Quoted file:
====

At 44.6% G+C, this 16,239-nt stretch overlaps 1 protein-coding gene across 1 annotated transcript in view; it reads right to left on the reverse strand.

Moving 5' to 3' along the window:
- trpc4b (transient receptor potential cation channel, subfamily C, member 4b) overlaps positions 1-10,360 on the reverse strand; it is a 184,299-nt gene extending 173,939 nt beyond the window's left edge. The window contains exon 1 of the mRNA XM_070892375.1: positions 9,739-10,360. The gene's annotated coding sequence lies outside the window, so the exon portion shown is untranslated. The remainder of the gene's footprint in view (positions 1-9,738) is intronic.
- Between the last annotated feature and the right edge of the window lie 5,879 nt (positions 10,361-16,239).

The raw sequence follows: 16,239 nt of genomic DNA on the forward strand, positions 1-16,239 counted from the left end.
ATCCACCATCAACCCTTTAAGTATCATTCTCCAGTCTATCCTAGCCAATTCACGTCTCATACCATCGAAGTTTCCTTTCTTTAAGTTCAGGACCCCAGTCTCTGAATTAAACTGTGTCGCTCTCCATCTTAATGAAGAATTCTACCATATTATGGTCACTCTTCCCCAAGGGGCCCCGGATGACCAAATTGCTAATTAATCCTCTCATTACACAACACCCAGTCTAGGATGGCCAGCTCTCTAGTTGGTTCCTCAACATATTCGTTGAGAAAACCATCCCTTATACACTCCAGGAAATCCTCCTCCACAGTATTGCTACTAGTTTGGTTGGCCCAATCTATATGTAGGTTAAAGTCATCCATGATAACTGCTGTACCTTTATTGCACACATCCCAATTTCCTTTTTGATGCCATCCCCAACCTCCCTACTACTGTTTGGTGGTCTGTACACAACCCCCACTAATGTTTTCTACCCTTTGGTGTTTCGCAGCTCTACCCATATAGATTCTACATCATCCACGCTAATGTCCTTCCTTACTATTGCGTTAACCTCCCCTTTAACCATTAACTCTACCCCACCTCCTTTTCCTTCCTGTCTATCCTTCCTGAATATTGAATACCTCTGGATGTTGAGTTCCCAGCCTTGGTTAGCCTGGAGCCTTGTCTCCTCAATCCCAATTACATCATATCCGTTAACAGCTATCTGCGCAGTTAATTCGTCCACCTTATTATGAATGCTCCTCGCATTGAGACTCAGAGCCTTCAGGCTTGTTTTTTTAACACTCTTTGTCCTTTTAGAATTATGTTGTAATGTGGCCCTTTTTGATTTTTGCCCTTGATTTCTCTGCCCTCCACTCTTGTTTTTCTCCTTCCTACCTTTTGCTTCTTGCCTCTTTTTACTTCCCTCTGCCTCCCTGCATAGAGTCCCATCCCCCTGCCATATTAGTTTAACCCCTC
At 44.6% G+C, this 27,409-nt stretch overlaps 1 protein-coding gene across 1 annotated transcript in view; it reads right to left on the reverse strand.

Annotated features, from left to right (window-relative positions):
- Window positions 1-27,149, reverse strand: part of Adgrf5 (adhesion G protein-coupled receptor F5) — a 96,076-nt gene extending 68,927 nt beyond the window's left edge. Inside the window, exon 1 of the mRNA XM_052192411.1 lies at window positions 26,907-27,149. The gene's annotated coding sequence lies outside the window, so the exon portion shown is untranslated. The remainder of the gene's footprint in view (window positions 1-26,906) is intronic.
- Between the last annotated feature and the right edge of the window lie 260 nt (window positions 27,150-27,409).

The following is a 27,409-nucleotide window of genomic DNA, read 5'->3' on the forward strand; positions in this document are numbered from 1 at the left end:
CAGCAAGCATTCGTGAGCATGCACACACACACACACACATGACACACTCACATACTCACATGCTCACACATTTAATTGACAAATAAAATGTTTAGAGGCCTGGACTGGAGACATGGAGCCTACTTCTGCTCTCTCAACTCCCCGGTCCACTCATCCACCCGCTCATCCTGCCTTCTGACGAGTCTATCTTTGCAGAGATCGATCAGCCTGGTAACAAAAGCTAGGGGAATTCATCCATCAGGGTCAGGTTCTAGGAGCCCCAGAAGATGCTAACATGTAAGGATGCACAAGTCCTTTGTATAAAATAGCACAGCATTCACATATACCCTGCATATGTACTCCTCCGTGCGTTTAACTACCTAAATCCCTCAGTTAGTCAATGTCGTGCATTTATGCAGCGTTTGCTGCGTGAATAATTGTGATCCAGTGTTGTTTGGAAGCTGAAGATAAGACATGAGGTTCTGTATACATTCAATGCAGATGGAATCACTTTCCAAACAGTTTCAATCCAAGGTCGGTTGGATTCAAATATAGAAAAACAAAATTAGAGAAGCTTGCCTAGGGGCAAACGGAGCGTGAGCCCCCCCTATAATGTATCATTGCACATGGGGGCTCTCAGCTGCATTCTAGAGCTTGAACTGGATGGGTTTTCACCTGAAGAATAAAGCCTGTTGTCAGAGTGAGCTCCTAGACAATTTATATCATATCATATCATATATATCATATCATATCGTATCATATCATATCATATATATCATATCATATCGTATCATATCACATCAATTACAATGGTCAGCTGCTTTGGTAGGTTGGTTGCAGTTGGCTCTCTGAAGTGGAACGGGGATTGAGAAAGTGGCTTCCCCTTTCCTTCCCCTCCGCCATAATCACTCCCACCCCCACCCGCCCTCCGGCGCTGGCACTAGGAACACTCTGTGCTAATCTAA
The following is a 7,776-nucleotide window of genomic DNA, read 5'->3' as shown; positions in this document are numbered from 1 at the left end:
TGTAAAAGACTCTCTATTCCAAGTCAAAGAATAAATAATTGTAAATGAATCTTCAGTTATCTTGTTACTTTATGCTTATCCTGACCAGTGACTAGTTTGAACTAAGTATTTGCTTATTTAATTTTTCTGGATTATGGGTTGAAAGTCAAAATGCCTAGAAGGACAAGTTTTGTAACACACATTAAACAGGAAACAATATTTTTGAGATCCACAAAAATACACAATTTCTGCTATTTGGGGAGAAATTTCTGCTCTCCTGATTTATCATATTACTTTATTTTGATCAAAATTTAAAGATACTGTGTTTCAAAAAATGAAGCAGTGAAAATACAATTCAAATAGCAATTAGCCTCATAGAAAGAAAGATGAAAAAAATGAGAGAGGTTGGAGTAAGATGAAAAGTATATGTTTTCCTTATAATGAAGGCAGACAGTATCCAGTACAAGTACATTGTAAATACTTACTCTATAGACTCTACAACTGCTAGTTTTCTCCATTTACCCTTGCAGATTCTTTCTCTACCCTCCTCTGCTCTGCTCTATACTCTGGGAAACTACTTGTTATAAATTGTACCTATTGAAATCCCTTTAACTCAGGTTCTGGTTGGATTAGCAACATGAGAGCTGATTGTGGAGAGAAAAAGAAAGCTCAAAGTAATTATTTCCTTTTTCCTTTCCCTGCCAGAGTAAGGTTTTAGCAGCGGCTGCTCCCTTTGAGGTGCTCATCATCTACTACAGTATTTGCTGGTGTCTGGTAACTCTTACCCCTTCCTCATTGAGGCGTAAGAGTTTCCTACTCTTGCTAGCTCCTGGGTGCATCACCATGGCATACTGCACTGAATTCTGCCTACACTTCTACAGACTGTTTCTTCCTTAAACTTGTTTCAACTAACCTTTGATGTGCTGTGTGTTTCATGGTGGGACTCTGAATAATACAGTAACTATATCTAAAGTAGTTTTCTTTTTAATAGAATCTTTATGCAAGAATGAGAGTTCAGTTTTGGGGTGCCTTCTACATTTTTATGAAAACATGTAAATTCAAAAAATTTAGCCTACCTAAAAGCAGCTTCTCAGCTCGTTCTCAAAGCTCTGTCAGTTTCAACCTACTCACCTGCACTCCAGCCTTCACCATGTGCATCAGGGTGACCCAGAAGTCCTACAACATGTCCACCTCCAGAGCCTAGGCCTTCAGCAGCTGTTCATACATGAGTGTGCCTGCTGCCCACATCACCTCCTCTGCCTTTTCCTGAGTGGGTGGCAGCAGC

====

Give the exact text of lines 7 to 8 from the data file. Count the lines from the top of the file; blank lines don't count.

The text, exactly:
At 44.6% G+C, this 27,409-nt stretch overlaps 1 protein-coding gene across 1 annotated transcript in view; it reads right to left on the reverse strand.

Annotated features, from left to right (window-relative positions):